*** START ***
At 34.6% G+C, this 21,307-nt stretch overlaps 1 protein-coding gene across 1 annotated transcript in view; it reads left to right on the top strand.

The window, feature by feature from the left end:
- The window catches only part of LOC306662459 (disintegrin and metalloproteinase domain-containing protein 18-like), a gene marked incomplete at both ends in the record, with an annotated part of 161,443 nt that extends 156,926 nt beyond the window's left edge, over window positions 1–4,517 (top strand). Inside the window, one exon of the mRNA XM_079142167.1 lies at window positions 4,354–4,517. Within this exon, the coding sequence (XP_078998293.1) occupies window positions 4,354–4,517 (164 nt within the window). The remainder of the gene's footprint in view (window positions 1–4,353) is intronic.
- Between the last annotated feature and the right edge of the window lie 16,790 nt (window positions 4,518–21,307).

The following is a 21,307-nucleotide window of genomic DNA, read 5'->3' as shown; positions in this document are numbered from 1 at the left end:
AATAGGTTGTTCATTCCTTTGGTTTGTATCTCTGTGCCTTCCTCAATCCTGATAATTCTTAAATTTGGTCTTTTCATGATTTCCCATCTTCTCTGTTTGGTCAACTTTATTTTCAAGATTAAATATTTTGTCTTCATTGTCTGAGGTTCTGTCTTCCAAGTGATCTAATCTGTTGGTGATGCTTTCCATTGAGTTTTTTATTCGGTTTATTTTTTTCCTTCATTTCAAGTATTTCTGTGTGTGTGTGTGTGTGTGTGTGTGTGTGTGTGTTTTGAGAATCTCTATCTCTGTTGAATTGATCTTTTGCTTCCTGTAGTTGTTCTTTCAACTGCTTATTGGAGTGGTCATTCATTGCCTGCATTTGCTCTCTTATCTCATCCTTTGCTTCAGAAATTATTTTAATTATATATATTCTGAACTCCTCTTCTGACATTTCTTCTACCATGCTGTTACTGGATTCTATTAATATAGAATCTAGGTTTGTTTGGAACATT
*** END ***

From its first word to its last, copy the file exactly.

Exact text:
At 34.6% G+C, this 21,307-nt stretch overlaps 1 protein-coding gene across 1 annotated transcript in view; it reads left to right on the top strand.

The window, feature by feature from the left end:
- The window catches only part of LOC306662459 (disintegrin and metalloproteinase domain-containing protein 18-like), a gene marked incomplete at both ends in the record, with an annotated part of 161,443 nt that extends 156,926 nt beyond the window's left edge, over window positions 1–4,517 (top strand). Inside the window, one exon of the mRNA XM_079142167.1 lies at window positions 4,354–4,517. Within this exon, the coding sequence (XP_078998293.1) occupies window positions 4,354–4,517 (164 nt within the window). The remainder of the gene's footprint in view (window positions 1–4,353) is intronic.
- Between the last annotated feature and the right edge of the window lie 16,790 nt (window positions 4,518–21,307).

The following is a 21,307-nucleotide window of genomic DNA, read 5'->3' as shown; positions in this document are numbered from 1 at the left end:
AATAGGTTGTTCATTCCTTTGGTTTGTATCTCTGTGCCTTCCTCAATCCTGATAATTCTTAAATTTGGTCTTTTCATGATTTCCCATCTTCTCTGTTTGGTCAACTTTATTTTCAAGATTAAATATTTTGTCTTCATTGTCTGAGGTTCTGTCTTCCAAGTGATCTAATCTGTTGGTGATGCTTTCCATTGAGTTTTTTATTCGGTTTATTTTTTTCCTTCATTTCAAGTATTTCTGTGTGTGTGTGTGTGTGTGTGTGTGTGTGTGTGTTTTGAGAATCTCTATCTCTGTTGAATTGATCTTTTGCTTCCTGTAGTTGTTCTTTCAACTGCTTATTGGAGTGGTCATTCATTGCCTGCATTTGCTCTCTTATCTCATCCTTTGCTTCAGAAATTATTTTAATTATATATATTCTGAACTCCTCTTCTGACATTTCTTCTACCATGCTGTTACTGGATTCTATTAATATAGAATCTAGGTTTGTTTGGAACATT